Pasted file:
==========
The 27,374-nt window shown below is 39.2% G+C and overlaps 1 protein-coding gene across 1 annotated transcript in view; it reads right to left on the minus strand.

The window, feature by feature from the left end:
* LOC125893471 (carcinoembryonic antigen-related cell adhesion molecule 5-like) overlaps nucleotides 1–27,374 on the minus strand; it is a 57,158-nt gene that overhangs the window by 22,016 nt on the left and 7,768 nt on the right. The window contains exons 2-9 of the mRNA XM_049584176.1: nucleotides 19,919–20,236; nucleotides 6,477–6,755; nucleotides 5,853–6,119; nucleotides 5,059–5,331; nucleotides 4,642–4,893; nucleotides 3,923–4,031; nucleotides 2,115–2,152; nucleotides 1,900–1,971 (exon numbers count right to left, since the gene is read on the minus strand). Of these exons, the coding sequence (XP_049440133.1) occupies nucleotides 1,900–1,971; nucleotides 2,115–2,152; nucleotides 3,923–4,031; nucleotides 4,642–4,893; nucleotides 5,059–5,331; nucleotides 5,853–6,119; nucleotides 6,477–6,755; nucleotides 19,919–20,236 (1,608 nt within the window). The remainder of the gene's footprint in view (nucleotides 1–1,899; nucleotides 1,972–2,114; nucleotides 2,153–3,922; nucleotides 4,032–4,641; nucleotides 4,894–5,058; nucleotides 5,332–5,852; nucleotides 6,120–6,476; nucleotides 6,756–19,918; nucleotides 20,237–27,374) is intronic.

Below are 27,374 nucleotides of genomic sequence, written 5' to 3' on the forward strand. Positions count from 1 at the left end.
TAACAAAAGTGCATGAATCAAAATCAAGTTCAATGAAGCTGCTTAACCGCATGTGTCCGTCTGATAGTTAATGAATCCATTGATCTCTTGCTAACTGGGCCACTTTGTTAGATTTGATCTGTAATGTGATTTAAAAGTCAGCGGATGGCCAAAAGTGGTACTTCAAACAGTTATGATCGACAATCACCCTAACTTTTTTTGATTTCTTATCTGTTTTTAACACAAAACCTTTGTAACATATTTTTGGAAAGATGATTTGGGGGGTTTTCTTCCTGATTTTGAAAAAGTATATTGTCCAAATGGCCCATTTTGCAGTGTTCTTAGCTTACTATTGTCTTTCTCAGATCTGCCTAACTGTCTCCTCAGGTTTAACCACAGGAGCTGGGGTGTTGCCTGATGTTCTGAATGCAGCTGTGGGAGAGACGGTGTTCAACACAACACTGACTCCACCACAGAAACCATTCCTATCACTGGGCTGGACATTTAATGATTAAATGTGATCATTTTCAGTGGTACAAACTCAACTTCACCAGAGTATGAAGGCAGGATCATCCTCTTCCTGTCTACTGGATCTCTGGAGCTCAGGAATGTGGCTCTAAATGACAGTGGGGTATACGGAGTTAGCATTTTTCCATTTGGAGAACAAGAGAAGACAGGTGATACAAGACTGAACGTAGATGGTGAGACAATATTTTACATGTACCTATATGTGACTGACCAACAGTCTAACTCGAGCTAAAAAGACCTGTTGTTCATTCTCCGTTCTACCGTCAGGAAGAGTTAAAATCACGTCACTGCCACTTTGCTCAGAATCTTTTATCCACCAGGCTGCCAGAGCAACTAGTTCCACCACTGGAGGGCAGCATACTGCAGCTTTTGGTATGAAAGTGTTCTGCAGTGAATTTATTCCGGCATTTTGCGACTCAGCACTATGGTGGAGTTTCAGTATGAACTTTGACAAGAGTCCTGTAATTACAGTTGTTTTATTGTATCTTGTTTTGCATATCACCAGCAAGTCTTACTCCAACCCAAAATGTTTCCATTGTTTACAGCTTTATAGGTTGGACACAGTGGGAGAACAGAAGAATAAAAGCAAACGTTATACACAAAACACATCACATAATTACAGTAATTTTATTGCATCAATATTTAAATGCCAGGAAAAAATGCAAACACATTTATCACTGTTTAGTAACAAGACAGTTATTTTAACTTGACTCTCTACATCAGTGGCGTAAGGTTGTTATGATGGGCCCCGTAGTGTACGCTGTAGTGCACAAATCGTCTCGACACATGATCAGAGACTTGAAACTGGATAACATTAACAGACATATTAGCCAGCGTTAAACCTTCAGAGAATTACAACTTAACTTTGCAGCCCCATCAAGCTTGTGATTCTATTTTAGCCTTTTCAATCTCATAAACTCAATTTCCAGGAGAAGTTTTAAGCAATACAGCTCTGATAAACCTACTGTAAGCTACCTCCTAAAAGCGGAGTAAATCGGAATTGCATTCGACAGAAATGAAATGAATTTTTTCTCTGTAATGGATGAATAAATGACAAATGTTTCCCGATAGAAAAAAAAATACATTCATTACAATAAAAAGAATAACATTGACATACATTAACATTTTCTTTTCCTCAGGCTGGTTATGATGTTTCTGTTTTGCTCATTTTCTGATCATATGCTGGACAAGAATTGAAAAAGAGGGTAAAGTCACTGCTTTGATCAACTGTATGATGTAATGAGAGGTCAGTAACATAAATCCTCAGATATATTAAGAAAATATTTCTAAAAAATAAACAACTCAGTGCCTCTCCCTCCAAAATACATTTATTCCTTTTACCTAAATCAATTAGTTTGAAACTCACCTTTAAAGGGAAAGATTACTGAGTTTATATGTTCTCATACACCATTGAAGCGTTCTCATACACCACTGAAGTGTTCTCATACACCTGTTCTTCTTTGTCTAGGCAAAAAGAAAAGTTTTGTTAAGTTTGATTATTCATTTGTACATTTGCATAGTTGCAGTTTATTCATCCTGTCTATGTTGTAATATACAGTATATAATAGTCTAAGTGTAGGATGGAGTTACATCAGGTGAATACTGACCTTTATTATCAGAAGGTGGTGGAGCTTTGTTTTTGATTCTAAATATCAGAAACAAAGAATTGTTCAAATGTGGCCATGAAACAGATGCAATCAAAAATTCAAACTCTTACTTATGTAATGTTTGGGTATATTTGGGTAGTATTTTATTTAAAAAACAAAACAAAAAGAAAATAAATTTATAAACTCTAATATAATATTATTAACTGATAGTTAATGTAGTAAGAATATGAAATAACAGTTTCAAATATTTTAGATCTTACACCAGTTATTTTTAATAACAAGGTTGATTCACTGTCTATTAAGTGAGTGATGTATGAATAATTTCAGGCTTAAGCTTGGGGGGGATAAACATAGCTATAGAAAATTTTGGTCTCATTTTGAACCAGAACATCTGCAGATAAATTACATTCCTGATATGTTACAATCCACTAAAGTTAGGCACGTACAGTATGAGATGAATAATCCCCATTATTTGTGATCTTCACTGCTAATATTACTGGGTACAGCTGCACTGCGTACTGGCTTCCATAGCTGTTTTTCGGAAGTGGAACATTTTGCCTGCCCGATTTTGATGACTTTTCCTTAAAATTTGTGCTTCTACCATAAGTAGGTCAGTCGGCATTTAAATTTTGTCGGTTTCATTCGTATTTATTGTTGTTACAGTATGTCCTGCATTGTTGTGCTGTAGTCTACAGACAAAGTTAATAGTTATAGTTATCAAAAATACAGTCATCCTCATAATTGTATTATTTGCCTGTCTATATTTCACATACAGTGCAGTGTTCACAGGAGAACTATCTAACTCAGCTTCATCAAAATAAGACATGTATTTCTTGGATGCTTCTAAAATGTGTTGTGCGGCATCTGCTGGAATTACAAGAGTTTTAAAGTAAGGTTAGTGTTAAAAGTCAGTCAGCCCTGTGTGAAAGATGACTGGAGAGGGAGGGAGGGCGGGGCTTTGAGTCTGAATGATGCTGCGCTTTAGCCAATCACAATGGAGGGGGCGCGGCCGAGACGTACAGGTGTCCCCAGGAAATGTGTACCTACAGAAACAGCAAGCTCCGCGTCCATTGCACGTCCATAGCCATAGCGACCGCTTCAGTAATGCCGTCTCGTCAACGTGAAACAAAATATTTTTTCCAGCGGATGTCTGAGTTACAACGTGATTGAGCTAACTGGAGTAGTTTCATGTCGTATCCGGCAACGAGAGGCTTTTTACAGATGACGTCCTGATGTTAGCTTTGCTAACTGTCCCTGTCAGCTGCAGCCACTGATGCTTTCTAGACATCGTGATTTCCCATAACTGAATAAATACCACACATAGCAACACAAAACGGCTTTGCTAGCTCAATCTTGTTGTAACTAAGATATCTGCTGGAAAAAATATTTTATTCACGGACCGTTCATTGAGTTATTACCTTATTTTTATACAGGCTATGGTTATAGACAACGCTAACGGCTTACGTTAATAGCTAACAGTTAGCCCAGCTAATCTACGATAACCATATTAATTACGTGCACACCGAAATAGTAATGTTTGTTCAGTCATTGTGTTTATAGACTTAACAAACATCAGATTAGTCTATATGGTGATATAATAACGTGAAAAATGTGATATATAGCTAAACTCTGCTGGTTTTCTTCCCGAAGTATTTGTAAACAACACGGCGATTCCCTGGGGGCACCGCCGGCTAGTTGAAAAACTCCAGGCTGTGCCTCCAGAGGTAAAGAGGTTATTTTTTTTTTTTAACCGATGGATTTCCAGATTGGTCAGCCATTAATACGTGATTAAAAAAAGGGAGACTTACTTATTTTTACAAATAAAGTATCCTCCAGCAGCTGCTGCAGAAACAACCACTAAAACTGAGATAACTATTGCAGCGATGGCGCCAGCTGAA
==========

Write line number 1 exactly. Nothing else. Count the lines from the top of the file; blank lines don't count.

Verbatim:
The 27,374-nt window shown below is 39.2% G+C and overlaps 1 protein-coding gene across 1 annotated transcript in view; it reads right to left on the minus strand.